Truth Number Four: There’s a simple phrase we’ve all heard so often that is has become a cliché. “Plan your work and work your plan.” There is a method to finding a good job, and that requires continuous specific, purposeful, conscious activity.
Just as in any other type of sales, job success is directly related to how many qualified people you contact, how many you see.

Winners know that success is no accident.

Truth Number Five: Like many job seekers these days, you may be spending several hours every morning looking at web sites and applying to jobs online. Don’t rely on this as your primary job search method. Keep in mind that job boards don’t hire people. People hire people. There is a place for job boards, but they supplement and do not replace your “live” prospecting efforts. Depending entirely on job boards is actually detrimental because it creates the illusion that you’ve had a productive day.

You must concentrate your efforts on actions that will put you in front of people who will hire you. Does watching CNBC to study the latest bad news help you feel better and give you job leads? Does scrolling through countless job postings online put you in front of decision makers? Of course not. Winners know that to find a good job, everything they do is intended to help get them in front of people who can make hiring decisions.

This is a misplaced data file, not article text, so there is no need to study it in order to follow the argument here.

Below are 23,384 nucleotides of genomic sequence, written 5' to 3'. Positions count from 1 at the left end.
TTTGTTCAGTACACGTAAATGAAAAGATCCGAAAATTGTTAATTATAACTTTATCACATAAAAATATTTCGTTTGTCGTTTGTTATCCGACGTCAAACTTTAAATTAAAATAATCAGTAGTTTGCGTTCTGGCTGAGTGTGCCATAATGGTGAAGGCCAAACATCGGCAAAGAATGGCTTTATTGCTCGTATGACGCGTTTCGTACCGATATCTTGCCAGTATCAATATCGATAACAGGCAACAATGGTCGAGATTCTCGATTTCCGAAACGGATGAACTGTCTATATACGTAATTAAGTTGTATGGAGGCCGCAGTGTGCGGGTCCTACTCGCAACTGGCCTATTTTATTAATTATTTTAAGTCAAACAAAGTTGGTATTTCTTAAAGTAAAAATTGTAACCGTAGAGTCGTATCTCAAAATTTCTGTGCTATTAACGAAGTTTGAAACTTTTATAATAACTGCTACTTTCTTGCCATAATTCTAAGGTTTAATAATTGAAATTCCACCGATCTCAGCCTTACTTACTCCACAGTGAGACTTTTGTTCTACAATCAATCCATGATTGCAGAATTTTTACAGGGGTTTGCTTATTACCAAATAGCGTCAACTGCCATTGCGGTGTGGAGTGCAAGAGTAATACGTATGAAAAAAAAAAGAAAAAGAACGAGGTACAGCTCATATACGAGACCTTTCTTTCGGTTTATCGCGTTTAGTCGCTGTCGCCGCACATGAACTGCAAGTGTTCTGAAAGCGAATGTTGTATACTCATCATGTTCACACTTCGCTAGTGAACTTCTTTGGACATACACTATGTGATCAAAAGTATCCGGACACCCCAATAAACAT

To recap:

1. Focus on productive activity that will help you find a job. Dwelling on the Big Picture won’t help you; instead, concentrate your energy and efforts on things you can control.
2. Radiate success and confidence.
3. Remember that your success and value as a person and professional is not defined by your job. Ask for help.
4. Success is no accident.
5. Everything you do must be intended to put you in front of people who can make hiring decisions. Don’t be distracted. Use web resources in their place, but only as part of your overall job search plan.

Finally: It bears repeating-- Success is no accident!

Good luck!